If enough funding is available, Vicki Smith said, project planners also would like to build a related academy devoted to STEM education at the ICTC, which currently offers vocational and technical courses for students at participating county schools as well as some adult education programs. The academy, she noted, would provide programs that would be difficult for individual local school district to afford.
Inclusion of the academy would increase project costs to as much as $8 million. Vicki Smith estimated the project committee has about $12,000 on hand after covering $5,000 in costs related to the Challenger application.
Private foundations, corporations and public grants are among sources of funding the committee is hoping to tap. Despite the sizeable fundraising challenge ahead, Vicki Smith was upbeat about prospects for the proposed center.
“I think it really can happen,” she said. “We're looking forward to having Pittsburgh students come to Indiana for a field trip instead of us sending all our students to Pittsburgh on a field trip. It will be a nice change. It will be good for the county.”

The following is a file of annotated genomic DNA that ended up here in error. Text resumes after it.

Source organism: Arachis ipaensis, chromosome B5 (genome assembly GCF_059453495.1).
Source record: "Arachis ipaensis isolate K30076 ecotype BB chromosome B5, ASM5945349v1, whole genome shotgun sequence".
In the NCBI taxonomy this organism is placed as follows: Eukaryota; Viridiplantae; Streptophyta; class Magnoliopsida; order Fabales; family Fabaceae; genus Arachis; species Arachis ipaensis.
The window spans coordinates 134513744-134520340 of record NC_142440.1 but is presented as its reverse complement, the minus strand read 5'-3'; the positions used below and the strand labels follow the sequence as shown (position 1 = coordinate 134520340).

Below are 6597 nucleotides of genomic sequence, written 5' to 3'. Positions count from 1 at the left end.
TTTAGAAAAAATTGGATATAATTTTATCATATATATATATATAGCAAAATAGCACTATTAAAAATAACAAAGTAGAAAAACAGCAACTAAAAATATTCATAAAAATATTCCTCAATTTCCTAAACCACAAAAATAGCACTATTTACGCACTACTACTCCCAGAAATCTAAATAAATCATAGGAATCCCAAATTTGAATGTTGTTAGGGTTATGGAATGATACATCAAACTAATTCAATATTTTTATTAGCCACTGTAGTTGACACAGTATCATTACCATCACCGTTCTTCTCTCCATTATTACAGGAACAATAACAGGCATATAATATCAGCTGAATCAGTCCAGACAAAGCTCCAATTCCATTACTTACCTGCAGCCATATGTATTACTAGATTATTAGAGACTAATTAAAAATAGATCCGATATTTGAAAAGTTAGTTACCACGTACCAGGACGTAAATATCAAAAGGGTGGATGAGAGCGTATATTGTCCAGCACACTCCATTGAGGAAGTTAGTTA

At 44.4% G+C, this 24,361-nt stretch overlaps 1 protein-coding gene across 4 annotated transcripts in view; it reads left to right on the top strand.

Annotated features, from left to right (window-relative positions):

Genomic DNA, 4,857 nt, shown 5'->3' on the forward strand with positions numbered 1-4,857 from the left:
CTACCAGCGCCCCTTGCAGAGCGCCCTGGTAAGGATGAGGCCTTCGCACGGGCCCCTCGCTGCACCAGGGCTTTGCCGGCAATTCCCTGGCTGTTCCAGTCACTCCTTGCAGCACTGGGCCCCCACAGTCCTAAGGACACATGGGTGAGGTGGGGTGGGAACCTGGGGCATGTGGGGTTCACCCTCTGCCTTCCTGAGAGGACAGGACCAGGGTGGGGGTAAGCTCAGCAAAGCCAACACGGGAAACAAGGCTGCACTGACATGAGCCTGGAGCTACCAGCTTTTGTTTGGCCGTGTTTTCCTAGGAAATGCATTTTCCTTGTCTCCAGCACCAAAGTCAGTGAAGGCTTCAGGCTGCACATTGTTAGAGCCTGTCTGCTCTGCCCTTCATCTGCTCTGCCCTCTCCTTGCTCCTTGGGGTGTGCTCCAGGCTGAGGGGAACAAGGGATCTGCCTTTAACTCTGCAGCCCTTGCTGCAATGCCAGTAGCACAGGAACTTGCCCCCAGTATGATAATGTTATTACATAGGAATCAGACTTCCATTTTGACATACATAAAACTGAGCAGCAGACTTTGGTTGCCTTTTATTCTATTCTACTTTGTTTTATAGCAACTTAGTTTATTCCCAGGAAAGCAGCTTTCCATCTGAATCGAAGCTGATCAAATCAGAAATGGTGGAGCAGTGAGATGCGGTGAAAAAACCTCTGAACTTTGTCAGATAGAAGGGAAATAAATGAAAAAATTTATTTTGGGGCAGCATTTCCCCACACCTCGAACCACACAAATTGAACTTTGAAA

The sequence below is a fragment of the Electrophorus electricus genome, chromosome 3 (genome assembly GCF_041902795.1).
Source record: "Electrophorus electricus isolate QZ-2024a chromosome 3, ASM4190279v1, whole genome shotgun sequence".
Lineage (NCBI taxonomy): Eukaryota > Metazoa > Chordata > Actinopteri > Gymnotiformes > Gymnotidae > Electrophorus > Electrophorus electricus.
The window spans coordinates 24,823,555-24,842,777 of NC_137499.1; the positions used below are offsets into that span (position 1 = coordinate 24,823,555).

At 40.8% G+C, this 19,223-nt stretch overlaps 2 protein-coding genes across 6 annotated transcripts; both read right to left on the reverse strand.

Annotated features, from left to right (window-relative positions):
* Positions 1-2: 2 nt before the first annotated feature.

She credited Lance Bush — a Homer-Center graduate, past NASA engineer and current president and CEO of the Challenger Center for Space Science Education — with helping to open the door for a proposed center in Indiana County. She said Bush is “a big reason why Indiana County has been able to have the opportunity.”
The Challenger centers have grown from an effort by families of astronauts lost in the Challenger Space Shuttle explosion to promote education in science and engineering. Vicki Smith noted the local Challenger center proposal marks a growing spirit of collaboration among local school districts.
In another regional effort, organized through the ARIN Intermediate Unit, local school districts will have the opportunity to enter agreements with Thought Process Enterprises of Ellwood City to post banner advertisements on participating school's websites.
At last week's special meeting, Homer-Center joined districts that have signed on for the advertising program, which would generate extra revenue for the district. H-C Superintendent Charles Koren said the district would maintain its own counter of clicks on the web page to compare with figures cited by Thought Process.
There was no specific estimate on how much revenue the advertising might generate for Homer-Center. According to Koren, it's been reported a similar advertising agreement generated nearly $2,000 per month for the Seneca Valley School District.